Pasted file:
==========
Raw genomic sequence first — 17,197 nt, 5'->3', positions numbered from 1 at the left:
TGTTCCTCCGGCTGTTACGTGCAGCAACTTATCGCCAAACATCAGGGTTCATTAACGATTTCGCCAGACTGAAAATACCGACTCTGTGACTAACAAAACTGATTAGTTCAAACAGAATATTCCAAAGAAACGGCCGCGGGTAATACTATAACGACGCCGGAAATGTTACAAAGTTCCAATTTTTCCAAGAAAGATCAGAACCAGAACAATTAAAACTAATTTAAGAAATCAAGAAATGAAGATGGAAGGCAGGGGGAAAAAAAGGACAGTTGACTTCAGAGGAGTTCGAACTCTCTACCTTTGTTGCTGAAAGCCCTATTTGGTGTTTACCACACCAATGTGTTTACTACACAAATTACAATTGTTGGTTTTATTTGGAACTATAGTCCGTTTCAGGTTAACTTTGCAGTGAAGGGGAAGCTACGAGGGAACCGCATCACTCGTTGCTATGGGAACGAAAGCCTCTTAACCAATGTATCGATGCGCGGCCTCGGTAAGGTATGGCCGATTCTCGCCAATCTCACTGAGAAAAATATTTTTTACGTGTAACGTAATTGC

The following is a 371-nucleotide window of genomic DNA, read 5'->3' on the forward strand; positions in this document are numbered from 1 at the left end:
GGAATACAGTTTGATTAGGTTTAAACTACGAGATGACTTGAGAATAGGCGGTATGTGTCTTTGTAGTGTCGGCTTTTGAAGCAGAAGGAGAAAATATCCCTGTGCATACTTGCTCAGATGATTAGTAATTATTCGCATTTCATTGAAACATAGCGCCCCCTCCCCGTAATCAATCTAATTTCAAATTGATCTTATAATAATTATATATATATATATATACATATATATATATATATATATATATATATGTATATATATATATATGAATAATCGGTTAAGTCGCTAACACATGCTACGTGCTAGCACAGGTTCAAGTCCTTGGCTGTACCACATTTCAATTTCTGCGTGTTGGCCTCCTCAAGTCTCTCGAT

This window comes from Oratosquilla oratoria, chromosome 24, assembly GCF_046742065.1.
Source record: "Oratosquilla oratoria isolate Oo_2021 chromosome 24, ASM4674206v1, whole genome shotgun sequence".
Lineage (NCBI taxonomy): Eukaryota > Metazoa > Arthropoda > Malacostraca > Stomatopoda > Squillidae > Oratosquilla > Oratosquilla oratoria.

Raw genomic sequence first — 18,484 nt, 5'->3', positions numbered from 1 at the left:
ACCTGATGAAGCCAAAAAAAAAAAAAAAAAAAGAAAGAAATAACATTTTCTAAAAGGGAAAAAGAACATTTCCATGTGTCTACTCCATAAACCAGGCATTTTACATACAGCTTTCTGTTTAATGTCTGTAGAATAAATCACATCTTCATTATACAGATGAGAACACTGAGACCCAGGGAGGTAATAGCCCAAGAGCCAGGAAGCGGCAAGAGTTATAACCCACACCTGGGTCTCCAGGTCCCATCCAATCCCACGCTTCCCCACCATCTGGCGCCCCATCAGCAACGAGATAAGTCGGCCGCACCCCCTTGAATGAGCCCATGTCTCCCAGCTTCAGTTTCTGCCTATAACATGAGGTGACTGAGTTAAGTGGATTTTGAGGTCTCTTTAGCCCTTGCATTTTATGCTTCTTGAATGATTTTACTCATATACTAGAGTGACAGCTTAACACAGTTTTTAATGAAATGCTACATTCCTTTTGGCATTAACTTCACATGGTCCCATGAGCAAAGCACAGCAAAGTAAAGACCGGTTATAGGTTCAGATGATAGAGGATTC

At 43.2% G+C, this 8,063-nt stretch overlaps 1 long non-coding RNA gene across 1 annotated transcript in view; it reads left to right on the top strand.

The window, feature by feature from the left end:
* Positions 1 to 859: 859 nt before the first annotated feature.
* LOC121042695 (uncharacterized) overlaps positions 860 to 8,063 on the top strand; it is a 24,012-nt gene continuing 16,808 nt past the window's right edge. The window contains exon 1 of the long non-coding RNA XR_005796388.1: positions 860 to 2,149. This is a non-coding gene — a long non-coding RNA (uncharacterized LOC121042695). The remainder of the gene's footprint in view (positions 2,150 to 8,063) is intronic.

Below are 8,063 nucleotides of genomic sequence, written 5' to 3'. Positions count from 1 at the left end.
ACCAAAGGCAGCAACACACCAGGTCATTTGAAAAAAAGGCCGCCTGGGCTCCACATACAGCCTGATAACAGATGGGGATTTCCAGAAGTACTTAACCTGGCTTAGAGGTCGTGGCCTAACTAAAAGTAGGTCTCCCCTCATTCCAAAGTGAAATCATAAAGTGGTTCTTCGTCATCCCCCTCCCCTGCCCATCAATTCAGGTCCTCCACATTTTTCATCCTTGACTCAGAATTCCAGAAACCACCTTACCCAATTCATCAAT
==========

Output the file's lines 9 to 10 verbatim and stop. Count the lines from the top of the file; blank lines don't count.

ACCTGATGAAGCCAAAAAAAAAAAAAAAAAAAGAAAGAAATAACATTTTCTAAAAGGGAAAAAGAACATTTCCATGTGTCTACTCCATAAACCAGGCATTTTACATACAGCTTTCTGTTTAATGTCTGTAGAATAAATCACATCTTCATTATACAGATGAGAACACTGAGACCCAGGGAGGTAATAGCCCAAGAGCCAGGAAGCGGCAAGAGTTATAACCCACACCTGGGTCTCCAGGTCCCATCCAATCCCACGCTTCCCCACCATCTGGCGCCCCATCAGCAACGAGATAAGTCGGCCGCACCCCCTTGAATGAGCCCATGTCTCCCAGCTTCAGTTTCTGCCTATAACATGAGGTGACTGAGTTAAGTGGATTTTGAGGTCTCTTTAGCCCTTGCATTTTATGCTTCTTGAATGATTTTACTCATATACTAGAGTGACAGCTTAACACAGTTTTTAATGAAATGCTACATTCCTTTTGGCATTAACTTCACATGGTCCCATGAGCAAAGCACAGCAAAGTAAAGACCGGTTATAGGTTCAGATGATAGAGGATTC

At 43.2% G+C, this 8,063-nt stretch overlaps 1 long non-coding RNA gene across 1 annotated transcript in view; it reads left to right on the top strand.